French politicians rap fast food chain for halal menu
By Tom Heneghan, Religion Editor
PARIS (Reuters) - A French fast food chain's decision to serve only halal meat in eight restaurants with a strong Muslim clientele has sparked a wave of criticism from politicians decrying the step as unacceptable.
A far-right leader said the 350-branch Quick chain was imposing "an Islamic tax" on its customers. A Socialist mayor has threatened a law suit for discrimination against customers who do not want to eat according to Muslim dietary laws.
The uproar, like France's drive to ban Muslim face veils and its state-led debate on national identity, has come just ahead of regional elections next month even though Quick began what it calls a six-month marketing test in late November.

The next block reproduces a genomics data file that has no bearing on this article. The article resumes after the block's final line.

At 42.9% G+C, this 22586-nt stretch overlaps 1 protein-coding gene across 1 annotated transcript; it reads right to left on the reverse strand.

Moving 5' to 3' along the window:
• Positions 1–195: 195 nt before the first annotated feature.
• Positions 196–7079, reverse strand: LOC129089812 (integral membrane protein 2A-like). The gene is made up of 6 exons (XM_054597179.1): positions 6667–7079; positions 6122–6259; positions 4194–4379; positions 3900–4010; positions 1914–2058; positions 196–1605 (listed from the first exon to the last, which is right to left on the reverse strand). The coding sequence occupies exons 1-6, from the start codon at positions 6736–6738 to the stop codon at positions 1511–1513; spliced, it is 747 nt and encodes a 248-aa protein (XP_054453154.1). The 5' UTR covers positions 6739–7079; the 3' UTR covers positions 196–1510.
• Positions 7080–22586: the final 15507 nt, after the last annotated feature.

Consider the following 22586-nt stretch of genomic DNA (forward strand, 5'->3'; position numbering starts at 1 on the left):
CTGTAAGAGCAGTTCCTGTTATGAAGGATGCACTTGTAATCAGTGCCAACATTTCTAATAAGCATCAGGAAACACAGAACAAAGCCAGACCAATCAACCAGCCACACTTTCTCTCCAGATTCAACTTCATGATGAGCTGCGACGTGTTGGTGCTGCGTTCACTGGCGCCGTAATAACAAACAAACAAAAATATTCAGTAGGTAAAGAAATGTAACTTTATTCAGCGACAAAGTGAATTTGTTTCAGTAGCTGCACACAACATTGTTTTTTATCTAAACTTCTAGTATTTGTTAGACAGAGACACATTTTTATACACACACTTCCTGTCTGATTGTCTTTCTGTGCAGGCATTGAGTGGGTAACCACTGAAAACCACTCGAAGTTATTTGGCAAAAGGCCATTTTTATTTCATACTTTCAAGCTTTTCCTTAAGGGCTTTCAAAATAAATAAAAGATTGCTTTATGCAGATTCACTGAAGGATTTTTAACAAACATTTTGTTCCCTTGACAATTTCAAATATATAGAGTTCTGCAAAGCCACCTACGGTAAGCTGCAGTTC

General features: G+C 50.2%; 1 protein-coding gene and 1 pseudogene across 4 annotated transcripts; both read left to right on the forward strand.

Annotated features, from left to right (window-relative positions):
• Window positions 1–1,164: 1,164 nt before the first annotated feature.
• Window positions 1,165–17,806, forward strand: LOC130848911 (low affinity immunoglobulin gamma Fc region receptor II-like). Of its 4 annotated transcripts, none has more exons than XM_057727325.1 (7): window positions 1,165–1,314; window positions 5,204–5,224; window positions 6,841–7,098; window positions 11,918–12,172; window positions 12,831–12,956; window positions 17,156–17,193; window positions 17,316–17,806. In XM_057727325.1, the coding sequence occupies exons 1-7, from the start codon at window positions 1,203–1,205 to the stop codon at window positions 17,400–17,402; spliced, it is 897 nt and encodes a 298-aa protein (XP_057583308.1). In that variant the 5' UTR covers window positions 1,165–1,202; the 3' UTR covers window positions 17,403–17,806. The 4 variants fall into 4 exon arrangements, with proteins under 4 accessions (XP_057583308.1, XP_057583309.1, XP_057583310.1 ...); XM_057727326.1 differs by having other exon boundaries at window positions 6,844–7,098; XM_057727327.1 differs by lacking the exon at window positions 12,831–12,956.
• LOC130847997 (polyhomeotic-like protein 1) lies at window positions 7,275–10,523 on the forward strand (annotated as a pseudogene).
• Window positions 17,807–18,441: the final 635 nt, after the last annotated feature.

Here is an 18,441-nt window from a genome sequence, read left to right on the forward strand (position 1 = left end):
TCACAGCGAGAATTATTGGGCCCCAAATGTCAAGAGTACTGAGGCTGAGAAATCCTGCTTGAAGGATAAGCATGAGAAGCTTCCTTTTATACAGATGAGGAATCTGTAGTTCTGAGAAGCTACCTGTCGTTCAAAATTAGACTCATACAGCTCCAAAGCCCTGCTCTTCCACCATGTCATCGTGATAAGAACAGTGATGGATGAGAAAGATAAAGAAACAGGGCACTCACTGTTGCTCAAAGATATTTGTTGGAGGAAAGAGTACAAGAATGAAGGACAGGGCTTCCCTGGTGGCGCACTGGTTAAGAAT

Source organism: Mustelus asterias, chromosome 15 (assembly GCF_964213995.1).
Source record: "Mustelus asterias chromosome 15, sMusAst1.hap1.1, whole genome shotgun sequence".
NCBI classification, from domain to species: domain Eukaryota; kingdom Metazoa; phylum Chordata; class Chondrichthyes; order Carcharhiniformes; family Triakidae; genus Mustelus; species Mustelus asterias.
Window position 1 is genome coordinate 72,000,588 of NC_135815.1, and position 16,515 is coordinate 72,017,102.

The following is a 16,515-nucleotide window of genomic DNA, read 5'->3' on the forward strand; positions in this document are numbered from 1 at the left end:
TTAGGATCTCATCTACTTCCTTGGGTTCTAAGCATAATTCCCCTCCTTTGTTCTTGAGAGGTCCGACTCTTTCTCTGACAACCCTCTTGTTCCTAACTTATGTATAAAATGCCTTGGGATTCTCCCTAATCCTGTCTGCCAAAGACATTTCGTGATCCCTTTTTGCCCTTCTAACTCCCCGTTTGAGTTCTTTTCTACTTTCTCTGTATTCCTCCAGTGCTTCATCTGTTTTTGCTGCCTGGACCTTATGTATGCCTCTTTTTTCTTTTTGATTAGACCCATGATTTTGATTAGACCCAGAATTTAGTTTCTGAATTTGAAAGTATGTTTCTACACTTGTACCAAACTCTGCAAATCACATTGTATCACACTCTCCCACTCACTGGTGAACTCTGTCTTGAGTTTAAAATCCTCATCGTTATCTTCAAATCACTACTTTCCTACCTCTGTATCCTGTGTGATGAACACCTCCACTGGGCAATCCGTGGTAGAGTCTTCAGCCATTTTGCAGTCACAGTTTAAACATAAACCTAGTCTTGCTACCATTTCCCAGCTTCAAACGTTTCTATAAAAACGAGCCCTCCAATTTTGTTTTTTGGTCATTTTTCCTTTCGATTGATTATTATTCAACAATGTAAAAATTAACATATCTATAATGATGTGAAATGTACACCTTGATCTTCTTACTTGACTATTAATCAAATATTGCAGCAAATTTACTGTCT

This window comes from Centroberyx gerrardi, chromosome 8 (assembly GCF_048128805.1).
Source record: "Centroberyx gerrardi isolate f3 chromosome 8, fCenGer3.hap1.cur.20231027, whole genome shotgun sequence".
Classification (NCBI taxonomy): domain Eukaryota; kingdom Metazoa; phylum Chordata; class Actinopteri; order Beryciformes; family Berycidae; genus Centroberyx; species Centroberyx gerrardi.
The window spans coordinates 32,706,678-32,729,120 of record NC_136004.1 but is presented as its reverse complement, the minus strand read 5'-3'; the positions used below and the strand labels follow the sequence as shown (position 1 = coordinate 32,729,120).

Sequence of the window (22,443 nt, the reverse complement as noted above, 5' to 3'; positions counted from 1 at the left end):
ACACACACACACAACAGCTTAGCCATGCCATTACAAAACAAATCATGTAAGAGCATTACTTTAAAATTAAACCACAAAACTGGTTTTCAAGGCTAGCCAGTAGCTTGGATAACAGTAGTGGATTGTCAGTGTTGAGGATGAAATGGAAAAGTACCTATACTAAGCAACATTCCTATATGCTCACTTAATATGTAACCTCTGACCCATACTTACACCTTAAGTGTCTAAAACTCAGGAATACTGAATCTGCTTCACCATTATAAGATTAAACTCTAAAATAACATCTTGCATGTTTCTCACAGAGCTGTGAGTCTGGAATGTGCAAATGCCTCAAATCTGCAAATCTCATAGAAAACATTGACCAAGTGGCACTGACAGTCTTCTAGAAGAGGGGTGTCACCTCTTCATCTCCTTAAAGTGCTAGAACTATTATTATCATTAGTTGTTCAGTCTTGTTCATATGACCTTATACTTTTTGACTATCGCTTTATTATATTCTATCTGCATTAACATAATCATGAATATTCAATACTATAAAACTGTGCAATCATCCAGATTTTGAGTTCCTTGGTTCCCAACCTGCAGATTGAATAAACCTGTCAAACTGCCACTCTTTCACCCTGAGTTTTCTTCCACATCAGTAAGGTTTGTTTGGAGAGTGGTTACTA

The 5.5 billion euro ($7.46 billion) halal market in France is growing strongly, according to a survey in December 2009, citing increasing demand among young Muslims for halal produce.
Marine Le Pen, vice president of the far-right National Front, launched the accusations on Sunday, saying clients "are forced because of halal meat to pay a tax to Islamic organizations" that certify the food was produced according to Muslim dietary laws.
Socialist Mayor Rene Vandierendonck in Roubaix, a town near Lille with many Muslim residents, threatened a law suit. Lionnel Luca, a conservative parliamentary deputy, called for a boycott to restore "freedom of choice" in the Roubaix Quick.
Agriculture Minister Bruno Le Maire told the daily Le Figaro: "When they remove all the pork from a restaurant open to the public, I think they fall into communalism, which is against the principles and the spirit of the French republic."
Escalating her attack, Le Pen said on Wednesday that President Nicolas Sarkozy supported a "forced Islamization of France" because an arm of the state-owned savings bank, the Caisse des Depots et Consignations, held 99.63 percent of Quick's capital. Continued...